One thing I've noticed, however, is the new fashion / trend of skipping any pretense of shading, blending, layering, glazing, detailing, etc., and going straight to the edge highlights.  Basecoat, maybe a quick wash, and then straight to drawing a line on the edge of your model?  That's got to be the laziest POS since the pure dipped model (the practice of basecoating, then just dunking your model into a shading wash and let dry), or pure drybrush (simply drybrushing your colours straight on to black primer, and calling it done).

Want an example?  Here's one done by Dan Harden, one of the staff writers of White Dwarf:

Really?  This is the paintjob you're so proud of, that you'll put pictures of it into an internationally circulated magazine, and on the GW website?

Granted, it's a clean paintjob.  I've seen MUCH sloppier.  And it does show off some of the details of the model nicely.  But it shows all the hard work and talent of an elementary school child doing "connect-the-dots" with a paint brush.

Edge highlighting has it's place.  Done right, it's the final step of highlighting a nice blend.  It implies a hard edge, and simulates how the light catches those hard edges in real life.  However, simply skipping right to the edging is like putting icing on an unbaked cake mix.  Like spraying car wax on your muddy pickup.  Like sprinkling steak spice on a living cow.  You get the idea...

Now, let's see what a well done (and fully cooked) Tau model looks like:

This is "DarkKnight"'s Tau (pic from  Notice that the black and yellow ochre areas are edge highlighted white.  However, what makes the whole paintjob look more natural is that the artist took the time to blend the highlights all the way up to that stage.  He did all his intermediate work.  Thus, the model has more depth, and looks much more "3D" than Dan Harden's work.

Okay, so doing it right takes more time.  I get it.  You just want something on the gaming table as quick as possible, without fielding bare metal, plastic, or resin.  I understand.  However, even a few layers of intermediate highlight colours would be better than a single colour highlight.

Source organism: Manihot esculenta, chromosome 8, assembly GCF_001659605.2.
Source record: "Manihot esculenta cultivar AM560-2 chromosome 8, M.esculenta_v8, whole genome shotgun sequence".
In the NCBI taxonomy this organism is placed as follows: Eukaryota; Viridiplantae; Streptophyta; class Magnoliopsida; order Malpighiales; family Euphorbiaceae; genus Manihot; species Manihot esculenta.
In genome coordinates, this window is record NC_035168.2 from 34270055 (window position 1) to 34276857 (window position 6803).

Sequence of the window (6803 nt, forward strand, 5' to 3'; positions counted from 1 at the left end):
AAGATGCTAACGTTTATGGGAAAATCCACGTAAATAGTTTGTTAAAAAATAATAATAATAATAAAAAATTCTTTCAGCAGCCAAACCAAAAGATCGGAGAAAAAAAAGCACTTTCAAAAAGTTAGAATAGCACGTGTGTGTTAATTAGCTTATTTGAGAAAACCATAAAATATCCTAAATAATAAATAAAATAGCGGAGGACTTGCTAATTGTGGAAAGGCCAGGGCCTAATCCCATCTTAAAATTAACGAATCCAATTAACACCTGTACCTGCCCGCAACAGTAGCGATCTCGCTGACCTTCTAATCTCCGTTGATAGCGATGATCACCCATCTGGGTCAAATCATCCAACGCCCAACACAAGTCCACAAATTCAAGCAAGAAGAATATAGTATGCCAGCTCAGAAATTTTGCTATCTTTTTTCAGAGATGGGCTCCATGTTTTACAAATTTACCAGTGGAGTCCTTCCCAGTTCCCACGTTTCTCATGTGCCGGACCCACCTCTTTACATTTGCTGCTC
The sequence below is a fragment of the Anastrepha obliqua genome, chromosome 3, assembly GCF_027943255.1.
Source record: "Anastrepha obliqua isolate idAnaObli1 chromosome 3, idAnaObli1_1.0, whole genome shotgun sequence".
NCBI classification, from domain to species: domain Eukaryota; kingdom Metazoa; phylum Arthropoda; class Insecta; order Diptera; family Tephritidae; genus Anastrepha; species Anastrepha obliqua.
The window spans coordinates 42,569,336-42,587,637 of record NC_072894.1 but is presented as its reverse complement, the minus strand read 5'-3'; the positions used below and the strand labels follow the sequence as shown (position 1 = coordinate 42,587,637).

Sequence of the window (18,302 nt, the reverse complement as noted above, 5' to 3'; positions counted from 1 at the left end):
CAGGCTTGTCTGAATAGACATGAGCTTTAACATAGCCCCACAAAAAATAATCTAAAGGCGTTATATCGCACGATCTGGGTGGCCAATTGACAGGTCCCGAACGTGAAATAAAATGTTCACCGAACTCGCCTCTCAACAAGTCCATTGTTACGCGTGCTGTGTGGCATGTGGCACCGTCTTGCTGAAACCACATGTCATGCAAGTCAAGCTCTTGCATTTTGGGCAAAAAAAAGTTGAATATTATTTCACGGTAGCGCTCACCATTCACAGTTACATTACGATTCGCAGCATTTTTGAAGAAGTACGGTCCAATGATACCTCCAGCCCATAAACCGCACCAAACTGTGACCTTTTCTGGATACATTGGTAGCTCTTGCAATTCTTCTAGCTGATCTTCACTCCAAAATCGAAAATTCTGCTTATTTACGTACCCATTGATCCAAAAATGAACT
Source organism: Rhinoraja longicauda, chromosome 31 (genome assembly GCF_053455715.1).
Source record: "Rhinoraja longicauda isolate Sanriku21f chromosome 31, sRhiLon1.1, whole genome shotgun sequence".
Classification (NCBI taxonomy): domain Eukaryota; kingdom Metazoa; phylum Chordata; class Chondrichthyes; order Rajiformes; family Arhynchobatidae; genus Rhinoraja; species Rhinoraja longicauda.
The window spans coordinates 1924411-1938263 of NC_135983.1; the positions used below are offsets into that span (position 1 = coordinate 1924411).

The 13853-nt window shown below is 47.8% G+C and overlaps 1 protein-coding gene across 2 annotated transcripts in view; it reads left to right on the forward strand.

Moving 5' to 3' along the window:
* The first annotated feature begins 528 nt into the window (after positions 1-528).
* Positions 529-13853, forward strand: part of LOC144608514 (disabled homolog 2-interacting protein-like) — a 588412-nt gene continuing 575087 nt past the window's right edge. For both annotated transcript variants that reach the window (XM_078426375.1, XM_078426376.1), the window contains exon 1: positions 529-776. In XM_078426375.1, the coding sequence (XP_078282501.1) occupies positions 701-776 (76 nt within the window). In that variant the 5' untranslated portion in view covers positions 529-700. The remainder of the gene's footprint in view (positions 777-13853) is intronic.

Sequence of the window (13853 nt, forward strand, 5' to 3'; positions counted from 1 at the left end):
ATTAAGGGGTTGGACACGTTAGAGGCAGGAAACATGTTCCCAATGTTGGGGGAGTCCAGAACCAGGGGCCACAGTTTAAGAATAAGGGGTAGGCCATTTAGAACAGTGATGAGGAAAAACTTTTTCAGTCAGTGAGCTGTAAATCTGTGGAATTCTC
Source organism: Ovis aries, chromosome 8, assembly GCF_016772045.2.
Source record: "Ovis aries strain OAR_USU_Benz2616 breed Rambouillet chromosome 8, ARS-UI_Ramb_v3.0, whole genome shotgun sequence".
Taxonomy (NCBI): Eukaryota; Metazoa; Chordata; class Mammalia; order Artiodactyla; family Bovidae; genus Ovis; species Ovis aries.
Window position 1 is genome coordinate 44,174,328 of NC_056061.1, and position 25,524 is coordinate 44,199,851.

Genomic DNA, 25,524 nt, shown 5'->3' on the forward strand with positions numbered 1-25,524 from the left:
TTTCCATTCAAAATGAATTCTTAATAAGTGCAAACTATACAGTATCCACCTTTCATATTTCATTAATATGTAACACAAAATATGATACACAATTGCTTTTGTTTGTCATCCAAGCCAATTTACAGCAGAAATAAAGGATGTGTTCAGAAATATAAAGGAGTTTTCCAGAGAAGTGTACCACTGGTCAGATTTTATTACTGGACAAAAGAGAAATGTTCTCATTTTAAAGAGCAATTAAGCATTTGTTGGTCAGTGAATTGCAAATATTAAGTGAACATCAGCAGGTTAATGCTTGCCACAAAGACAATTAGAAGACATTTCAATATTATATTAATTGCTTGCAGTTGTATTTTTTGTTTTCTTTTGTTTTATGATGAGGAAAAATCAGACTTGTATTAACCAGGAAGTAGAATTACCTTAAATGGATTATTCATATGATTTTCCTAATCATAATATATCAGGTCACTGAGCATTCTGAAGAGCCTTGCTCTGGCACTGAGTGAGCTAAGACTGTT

Below is an example of a model I painted in a reasonably quick amount of time:

I did this Sisters of Battle Immolator for a client about a decade ago.  Yes, the edges are extreme highlighted.  However, I've layered a few stages of intermediate highlights in there as well, so that it builds up to that edge.  This isn't necessarily how I'd paint the model now (I'm currently working on improving my colour modulation technique)... the fashion back then was to exaggerate the edges and details so that the model would pop at arm's length, but not necessarily in a realistic manner.  In fact, now that I think about it, things were much like the edge highlighting trend now... only we were much less lazy and built in a few extra layers of highlighting and shading to smooth things out.  The pure edge highlight is just ridiculous though.  And takes quick and lazy painting to the extreme.

Okay, so I guess I'm expecting too much from a staff writer.  After all, he's not a professional painter, or even aspires to be one.  Surely budding artists aren't going to think that his Tau are the best way to paint minis, and seek to emulate him?

Well, the Eavy Metal painting studio members ARE professional painters (insofar as they fit the dictionary definition of "professional": getting paid to do something).  They are supposed to set the example, and because of the incredible exposure and distribution of their imagery, they set the trends in miniature painting much of the time.  How about an example of their painting?

Better than Dan Harden's Tau by far, but still oversimplifying the edging.  Other than the edges, the blue armour on these marines looks far too flat.  Hardly any depth at all.  The black areas are even worse, but the metal axe head and fabric areas are actually quite nice.